Monday morning marked the official opening of a unique transgender services facility in North Chicago. Touted as the first of its kind in the nation, the TransLife Center (TLC) will offer a range of programs, including legal counsel, employment services and housing to the transgender community. The TLC is a project of the Chicago House and Social Service Agency, an outreach nonprofit that focuses on providing supportive services to the LBGT community and people with HIV and AIDS. Through a combination of donations and government grants, Chicago House renovated its four-story AIDS hospice building into the new center, which includes nine bedrooms, large bathrooms and computers.
“That place where people got to die with a sense of dignity is now going to be a starting place for people to move forward with lives of dignity, and we’re so excited,” says Stan Sloan, CEO of Chicago House. Aside from its conventional services, the house will also function as a shelter for transgender homeless people, who are often misplaced and mistreated in state-run facilities due to their gender identity. “Nothing works, even in the emergency systems, if you’re transgender. You go to a shelter and they send you to the men’s side even though you’re a woman because your ID still says ‘male,’” says Sloan. “There are huge gaps in services for the transgender community nationwide.” Demonstrating the significance of the opening, even though the address was embargoed, dozens of supporters turned out to witness the ribbon cutting and tour the house. Several icons in the transgender community were also present at the event, including transgender Hollywood producer Lana Wachowski of Matrix fame and Mara Keisling, founding executive director of the National Center for Transgender Equality—described by Sloan as “the woman Obama calls when he needs advice on transgender issues.” Although transgender support networks exist in cities like Charlotte, San Francisco and Washington, D.C., the TLC is unique in that it will provide legal, job, medical, housing and shelter services all under one roof. Its supporters are confident that the opening marks another step forward for transgender rights, coming on the heels of a recent Social Security Administration change that will make it easier for people to change their gender on agency documents. Janet Mock, a writer and LGBT advocate, recently discussed the slippery slope that makes facilities like the TLC so vital to the transgender community in an interview with the Huffington Post: Oftentimes for young trans women of color [the inability to get a job due to discrimination] leads to sex work. You need to survive, so you survive by using what you have. It’s their only choice often at times, which makes them more vulnerable to criminalization, police brutality, HIV/AIDS and the heightened violence against trans women of color period. A National Gay and Lesbian Task Force report released in 2011, titled Injustice at Every Turn: A Report of the National Transgender Discrimination Survey, found that transgender respondents experienced unemployment at twice the rate of the general population. Moreover, nearly one-fifth had been homeless at some point in their lives, and 41 percent reported having attempted suicide, compared with 1.6 percent of the general population. “My mother disowned me. I was fired from my job after 18 years of loyal employment. I was forced onto public assistance to survive. I have walked these streets and been harassed nearly every day, but I will not change. I am back out there the next day with my head up,” one respondent wrote. Stormie Williams, the TLC’s first resident, says that in an era of increased acceptance of homosexuality, discrimination is still the status quo for many transgender and gender-nonconforming people. “[People] don’t address you properly at all, they expect for you to respect them, but they’re not respectful toward you,” she says. “A lot of [transgender people] endure it because they feel like they have to.” Williams adds that she has experienced work discrimination throughout her life, including being rejected for jobs because of her gender identity. “Things are getting better but people still need help and they can get it here,” Keisling says. “Real people are going to get real help, and it’s going to save real lives.” The responsibility of connecting residents like Williams with job, health and legal services falls to Channyn Lynne Parker, the center’s care coordinator. The Chicago native notes, however, that such services only go so far to combat the problems faced by the transgender community—the general public must also be educated, she says. “The overall fear and dispelling the stigmas, that’s the first thing, putting a face on transgender people. They have rights like anyone else,” she says. “Discrimination stems from ignorance. When you have so many false images in the media it’s hard not to discriminate. But a house divided can’t stand.”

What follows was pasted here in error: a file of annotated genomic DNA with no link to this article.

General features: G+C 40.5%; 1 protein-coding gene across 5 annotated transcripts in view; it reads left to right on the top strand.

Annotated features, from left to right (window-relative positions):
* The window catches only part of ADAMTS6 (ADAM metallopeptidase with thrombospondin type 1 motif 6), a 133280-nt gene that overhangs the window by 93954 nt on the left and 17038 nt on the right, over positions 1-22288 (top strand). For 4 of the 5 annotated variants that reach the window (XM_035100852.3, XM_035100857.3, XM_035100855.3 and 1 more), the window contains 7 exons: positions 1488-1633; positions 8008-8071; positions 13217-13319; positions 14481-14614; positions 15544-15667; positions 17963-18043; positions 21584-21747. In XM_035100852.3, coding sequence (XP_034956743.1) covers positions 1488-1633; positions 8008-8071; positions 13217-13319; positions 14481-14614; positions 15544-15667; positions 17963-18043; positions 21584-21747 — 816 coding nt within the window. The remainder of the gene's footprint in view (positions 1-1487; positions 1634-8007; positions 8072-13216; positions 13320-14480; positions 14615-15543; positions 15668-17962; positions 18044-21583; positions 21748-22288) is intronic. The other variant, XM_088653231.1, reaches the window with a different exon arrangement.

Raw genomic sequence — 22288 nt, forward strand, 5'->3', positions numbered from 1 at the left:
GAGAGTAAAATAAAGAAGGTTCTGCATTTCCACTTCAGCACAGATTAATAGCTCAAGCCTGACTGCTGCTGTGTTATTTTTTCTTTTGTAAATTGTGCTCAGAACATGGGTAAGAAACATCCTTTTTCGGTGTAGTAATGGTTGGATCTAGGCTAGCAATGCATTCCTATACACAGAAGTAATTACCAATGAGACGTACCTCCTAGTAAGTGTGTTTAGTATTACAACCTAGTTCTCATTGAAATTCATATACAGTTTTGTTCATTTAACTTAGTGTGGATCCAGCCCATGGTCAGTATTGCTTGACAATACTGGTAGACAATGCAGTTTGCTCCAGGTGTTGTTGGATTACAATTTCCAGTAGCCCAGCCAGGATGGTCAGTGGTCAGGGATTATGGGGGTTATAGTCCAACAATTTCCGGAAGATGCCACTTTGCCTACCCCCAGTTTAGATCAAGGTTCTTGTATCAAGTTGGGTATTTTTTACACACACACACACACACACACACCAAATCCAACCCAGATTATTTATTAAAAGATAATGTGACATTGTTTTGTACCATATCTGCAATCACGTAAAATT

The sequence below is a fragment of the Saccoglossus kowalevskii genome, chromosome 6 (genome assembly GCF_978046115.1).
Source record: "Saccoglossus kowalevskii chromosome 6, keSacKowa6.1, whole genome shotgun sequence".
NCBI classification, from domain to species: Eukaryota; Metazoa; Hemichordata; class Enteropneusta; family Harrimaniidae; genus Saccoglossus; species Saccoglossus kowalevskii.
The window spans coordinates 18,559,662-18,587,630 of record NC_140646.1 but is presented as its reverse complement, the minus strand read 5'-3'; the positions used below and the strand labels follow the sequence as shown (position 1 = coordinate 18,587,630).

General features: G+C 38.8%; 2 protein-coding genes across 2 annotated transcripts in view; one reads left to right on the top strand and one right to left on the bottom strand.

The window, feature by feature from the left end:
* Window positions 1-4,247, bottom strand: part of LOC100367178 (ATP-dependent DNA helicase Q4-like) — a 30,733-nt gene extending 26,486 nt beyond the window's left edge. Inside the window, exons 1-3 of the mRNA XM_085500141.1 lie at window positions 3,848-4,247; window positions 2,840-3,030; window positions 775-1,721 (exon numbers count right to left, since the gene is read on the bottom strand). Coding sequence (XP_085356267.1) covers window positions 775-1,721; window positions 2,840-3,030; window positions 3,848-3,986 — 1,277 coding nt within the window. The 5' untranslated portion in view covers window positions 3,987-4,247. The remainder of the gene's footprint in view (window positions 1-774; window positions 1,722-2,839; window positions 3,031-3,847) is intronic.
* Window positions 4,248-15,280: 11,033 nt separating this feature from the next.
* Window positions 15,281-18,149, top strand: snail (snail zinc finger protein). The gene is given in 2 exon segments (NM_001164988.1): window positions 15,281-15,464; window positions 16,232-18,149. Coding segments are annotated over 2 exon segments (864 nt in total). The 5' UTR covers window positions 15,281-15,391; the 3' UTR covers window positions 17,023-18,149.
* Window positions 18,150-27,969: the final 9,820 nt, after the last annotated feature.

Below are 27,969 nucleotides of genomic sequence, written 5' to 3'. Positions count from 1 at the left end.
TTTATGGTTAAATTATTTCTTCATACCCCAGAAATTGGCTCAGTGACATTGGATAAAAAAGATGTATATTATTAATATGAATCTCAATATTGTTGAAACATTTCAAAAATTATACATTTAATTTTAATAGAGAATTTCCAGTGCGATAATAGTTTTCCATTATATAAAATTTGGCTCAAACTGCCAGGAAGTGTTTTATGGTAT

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Lewis Kendall is a Summer 2013 editorial intern at In These Times.
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